To achieve the overall spherical outline of the balloon 10, it is constructed of a number of folded gores 12 to 17 inclusive, preferably six in number, which are connected to each other, and closed along a bottom seam 18, to form a bilaterally symmetrical, body-enclosing, double-walled vestment. The preferred thickness of the pneumatic padding relative to the interior enclosure is shown by FIGS. 3 and 4, the maximum inflated thickness being at least equal to the minimum diameter of the interior enclosure. As indicated in the drawings, the vestment is provided with a front opening 20 to facilitate robing and disrobing in the manner to which a child is accustomed, each of the gores 12 and 17 adjoining the front opening being provided with a closure flap 22 a number of eyelets to receive ties for closing the garment when positioned about the torso. The closure flaps 22 are preferably also of a thermoplastic material, compatably sealable to the gores of the two front sections, but of heavier gauge sheet so as to securely anchor the fasteners. The simple ties illustrated may be replaced with other fasteners if desired, e.g., Velcro or toggle fasteners, or belts with buckles, etc.

The double walls of each of the two side gores 13 and 16 of the device are further sealed to each other in a closed loop and the encircled material removed to provide an armhole aperture 24 at each side of the balloon-like vestment. The thickness of the cushion around the armhole apertures (FIG. 5), is approximately equal to the minor diameter of the torso enclosure so as to permit the retraction of the arms alongside the torso and substantially within the outline of the inflated toy. The armhole aperture may simply be round, or of any shape adequate to permit the protrusion of the arm, but is preferably triangular, as indicated particularly in FIGS. 1 and 3, to permit the retraction of the arm, when bent, into or substantially into the armhole, as indicated in FIG. 1.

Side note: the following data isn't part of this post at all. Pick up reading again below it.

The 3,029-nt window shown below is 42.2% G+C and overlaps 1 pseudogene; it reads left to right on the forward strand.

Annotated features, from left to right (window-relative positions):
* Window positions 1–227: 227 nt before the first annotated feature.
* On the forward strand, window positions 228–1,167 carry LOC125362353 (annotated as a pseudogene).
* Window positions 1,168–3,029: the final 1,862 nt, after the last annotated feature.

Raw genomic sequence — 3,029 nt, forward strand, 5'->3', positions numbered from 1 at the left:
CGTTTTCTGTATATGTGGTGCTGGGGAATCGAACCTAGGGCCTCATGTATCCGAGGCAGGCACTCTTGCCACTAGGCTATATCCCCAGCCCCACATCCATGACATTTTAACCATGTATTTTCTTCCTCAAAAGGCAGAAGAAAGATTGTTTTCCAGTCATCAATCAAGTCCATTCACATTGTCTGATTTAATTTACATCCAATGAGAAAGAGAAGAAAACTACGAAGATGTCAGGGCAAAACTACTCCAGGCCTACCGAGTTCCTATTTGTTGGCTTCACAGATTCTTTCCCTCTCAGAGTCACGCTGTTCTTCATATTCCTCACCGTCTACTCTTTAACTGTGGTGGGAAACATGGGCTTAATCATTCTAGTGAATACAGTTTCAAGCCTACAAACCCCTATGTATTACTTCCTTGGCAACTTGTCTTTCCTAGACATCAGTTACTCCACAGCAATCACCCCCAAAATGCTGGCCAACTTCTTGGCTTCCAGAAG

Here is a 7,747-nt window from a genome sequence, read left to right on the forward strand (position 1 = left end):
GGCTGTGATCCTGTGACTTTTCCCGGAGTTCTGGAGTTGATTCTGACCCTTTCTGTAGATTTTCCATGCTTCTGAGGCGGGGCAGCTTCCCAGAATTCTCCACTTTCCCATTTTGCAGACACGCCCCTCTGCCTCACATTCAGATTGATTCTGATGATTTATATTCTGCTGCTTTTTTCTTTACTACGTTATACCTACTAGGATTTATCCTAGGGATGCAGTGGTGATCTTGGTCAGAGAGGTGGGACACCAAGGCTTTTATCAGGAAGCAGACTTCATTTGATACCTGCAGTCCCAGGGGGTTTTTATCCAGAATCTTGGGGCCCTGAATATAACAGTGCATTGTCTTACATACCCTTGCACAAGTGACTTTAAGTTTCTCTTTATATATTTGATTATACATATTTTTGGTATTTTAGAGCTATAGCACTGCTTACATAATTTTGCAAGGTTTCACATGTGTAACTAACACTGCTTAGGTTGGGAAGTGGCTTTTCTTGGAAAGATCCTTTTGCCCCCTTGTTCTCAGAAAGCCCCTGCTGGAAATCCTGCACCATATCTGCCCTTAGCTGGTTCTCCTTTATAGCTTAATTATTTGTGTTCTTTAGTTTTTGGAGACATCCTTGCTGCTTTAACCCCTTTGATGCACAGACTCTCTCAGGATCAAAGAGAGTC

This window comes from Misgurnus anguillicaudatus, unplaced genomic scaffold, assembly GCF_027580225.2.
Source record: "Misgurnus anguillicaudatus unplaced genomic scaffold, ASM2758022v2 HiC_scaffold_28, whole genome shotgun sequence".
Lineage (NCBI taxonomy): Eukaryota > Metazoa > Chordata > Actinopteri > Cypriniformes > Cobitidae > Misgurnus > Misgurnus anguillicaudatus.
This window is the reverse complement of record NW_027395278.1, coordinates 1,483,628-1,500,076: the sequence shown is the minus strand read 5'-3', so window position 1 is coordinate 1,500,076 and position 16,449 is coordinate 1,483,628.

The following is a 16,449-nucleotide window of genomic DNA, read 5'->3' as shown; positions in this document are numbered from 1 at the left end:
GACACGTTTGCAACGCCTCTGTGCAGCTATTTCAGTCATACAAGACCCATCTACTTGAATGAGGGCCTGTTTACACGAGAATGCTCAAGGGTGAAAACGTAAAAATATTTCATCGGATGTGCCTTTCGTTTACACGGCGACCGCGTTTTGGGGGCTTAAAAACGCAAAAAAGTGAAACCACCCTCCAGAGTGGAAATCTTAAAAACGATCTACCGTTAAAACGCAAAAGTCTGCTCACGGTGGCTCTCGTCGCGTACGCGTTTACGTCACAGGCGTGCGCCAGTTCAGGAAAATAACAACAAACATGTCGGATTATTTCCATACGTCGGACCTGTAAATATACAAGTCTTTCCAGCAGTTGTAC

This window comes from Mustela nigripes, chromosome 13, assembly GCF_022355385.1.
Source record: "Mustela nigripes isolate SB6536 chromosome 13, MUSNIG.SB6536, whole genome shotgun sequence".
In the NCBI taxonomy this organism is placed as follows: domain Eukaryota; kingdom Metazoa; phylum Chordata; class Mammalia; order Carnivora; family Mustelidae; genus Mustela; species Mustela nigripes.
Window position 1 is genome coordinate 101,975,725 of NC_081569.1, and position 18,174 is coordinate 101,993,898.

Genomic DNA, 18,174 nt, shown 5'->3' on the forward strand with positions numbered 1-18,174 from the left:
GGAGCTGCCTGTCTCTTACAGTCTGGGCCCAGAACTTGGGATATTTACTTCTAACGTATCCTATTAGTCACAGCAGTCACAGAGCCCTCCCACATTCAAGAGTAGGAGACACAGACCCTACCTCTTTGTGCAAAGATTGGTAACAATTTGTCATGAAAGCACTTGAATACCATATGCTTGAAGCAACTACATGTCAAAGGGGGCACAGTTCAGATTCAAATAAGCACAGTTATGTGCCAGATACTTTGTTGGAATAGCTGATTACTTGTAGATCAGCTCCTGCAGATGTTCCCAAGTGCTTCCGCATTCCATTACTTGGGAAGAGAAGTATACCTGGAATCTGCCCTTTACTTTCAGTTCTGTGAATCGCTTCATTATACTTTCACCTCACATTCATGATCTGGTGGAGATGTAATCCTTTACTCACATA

The two side gores 13 and 16, and the two rear gores 14 and 15, are preferably cut to increase in height from front to rear so as to provide a self-contained cowl or cushion 26 behind the wearer's head.

The closure seams 18 for all of the connected gores are preferably made along the bottom edge of the vestment in order to provide a smooth, rounded top, and one of the outer walls of one of the gores is provided with a conventional inflation stem 28 through which the vestment is inflated.

The device is simple to use and enjoy. It provides vigorous body exercise in a game which requires no athletic skill, and which may be enjoyed by boys and girls alike in mixed play as a delightfully giddy and sometimes hilarious experience.

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Referenced by
Citing PatentFiling datePublication dateApplicantTitle
US4634395 *Mar 22, 1984Jan 6, 1987Donald BurchettInflatable elastomeric balloons having increased buoyant lifetimes
US5219309 *Jul 5, 1991Jun 15, 1993Hart LeroyInflatable amusement ring
US5383806 *Mar 30, 1993Jan 24, 1995Continental American CorporationInflatable balloons with anti-blooming and anti-fogging coatings
US5768705 *Mar 11, 1997Jun 23, 1998Mccloud; NedraInflatable safety apparatus
US6273777 *Oct 26, 1999Aug 14, 2001Clifton R. HarrisBarrel toy and kit
US6859939Oct 21, 2002Mar 1, 2005Ralph J Osburn, Sr.Inflatable restraint device
US7343632Dec 19, 2002Mar 18, 2008Réjean NéronInflatable crash garment for non enclosed vehicle rider
US7401787 *Nov 14, 2005Jul 22, 2008Juan ConteInflatable combat arena game
US7900747 *Dec 22, 2006Mar 8, 2011Mordechai Issac GuralnikBalloon landing pad
US20060049950 *Aug 12, 2005Mar 9, 2006Lockhart Thurman EFall-sensing systems, hip protector systems, and other protective systems
US20060053533 *Dec 19, 2002Mar 16, 2006Rejean NeronInflatable crash garment for non enclosed vehicle rider
US20070193830 *Dec 22, 2006Aug 23, 2007Guralnik Mordechai IBalloon landing pad
US20090276937 *May 6, 2008Nov 12, 2009Yu ZhengCollapsible costumes
US20100057253 *Apr 22, 2009Mar 4, 2010Samsung Electronics Co., Ltd.Robot and method of controlling safety thereof
US20120222188 *Sep 6, 2012Patent Category Corp.Collapsible Costumes
US20150258408 *Mar 12, 2014Sep 17, 2015Rogers Athletic Company, Inc.Tackling training device and method
WO2002064218A2 *Feb 13, 2002Aug 22, 2002Bruno SoubisPortable training equipment for combat sport
WO2002064218A3 *Feb 13, 2002Dec 12, 2002Bruno SoubisPortable training equipment for combat sport
U.S. Classification446/28, 2/456, 273/440, 446/220, 2/DIG.3, 273/449, 273/458
International ClassificationA63B67/00, A63B69/26, A63B71/08
Cooperative ClassificationY10S2/03, A63B67/00, A63B71/081, A63B69/26, A63B2208/12
European ClassificationA63B71/08A, A63B69/26, A63B67/00